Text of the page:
Case: A 79-year-old woman with metastatic lung cancer presents to the ED with severe dyspnea. Assisted ventilation appears necessary. The family is in attendance and under the impression that she will benefit from chemotherapy and/or radiation. According to the family, no one has discussed her prognosis or an advance directive with either the patient or them. Should this patient be immediately intubated?
Explore This IssueACEP Now: Vol 33 – No 05 – May 2014
There is strong evidence to suggest that physicians have poor training in end-of-life (EOL) care discussions and that, even when they do occur, the quality of the discussions is generally poor.1 Complicating the situation further is that patients and their families do not always absorb medical information communicated to them when patients are acutely ill. Family members frequently do not know and cannot accurately predict patients’ EOL care preferences, and patients have preferences that change over time and across differing clinical scenarios.2-4
The emergency physician should have a candid and accurate discussion with the patient and family regardingcurrent condition, prognosis, recommended interventions, and alternatives.
Individual goals of treatment should be established. Preferences should be gathered in regard to specific interventions and procedures rather than asking if patients or surrogates want “everything done.” Many patients may choose to limit critical and resuscitative interventions at the EOL but may be concerned about symptoms, such as pain, anxiety, nausea, or dyspnea.5,6 Establishing goals of treatment that are consistent with patients’ values is an important task when caring for patients at the EOL.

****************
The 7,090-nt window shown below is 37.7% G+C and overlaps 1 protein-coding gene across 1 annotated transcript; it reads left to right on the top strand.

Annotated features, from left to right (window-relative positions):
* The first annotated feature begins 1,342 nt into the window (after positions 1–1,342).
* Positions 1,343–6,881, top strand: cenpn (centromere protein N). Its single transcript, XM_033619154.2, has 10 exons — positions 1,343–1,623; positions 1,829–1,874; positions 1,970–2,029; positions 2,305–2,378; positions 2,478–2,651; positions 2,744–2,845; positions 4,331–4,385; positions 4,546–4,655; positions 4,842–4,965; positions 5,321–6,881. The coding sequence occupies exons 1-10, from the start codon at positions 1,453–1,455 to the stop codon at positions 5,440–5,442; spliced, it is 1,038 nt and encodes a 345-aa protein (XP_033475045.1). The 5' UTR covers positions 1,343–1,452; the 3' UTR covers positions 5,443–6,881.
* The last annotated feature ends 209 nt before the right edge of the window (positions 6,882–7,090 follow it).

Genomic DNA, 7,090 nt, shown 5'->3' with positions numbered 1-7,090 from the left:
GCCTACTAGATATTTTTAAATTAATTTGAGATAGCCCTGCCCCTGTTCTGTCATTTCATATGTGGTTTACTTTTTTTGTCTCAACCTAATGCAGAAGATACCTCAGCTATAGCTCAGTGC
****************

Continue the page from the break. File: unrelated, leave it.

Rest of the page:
Anticipating the support needs of families of patients near or at death in the ED is important in facilitating the natural grieving process that will occur if patients die. This may have more impact than the actual medical care provided to critically ill patients at the EOL. To that end, resources such as social services and pastoral care may be helpful.
How to Approach the Case of the 79-Year-Old Woman
Rapid acquisition of information is essential. A review of the medical history, including any information that would allow the emergency physician to formulate a prognosis and understand the patient’s EOL care preferences, ideally in conjunction with the primary care provider, is important to emergency decision making. The ED presents significant challenges to effective communication about critical decisions, including time constraints, a loud and unfamiliar environment not always conducive to patient privacy, and the necessity for rapid decision making.
If possible, the emergency physician should have a candid and accurate discussion with the patient and family regarding current condition, prognosis, recommended interventions, and alternatives. In the event that information concerning the patient’s EOL care preferences is unavailable and surrogate decision makers need more time to make decisions regarding goals of therapy, the medical condition should be stabilized to provide them with the opportunity to determine the best treatment plan to achieve patient-centered goals. For the case at hand, stabilization for the purposes of temporizing may include noninvasive positive-pressure ventilation and medical therapy. If intubation is indicated, the decision to extubate can always be undertaken when further information is available about patient-centered values and goals of medical therapy.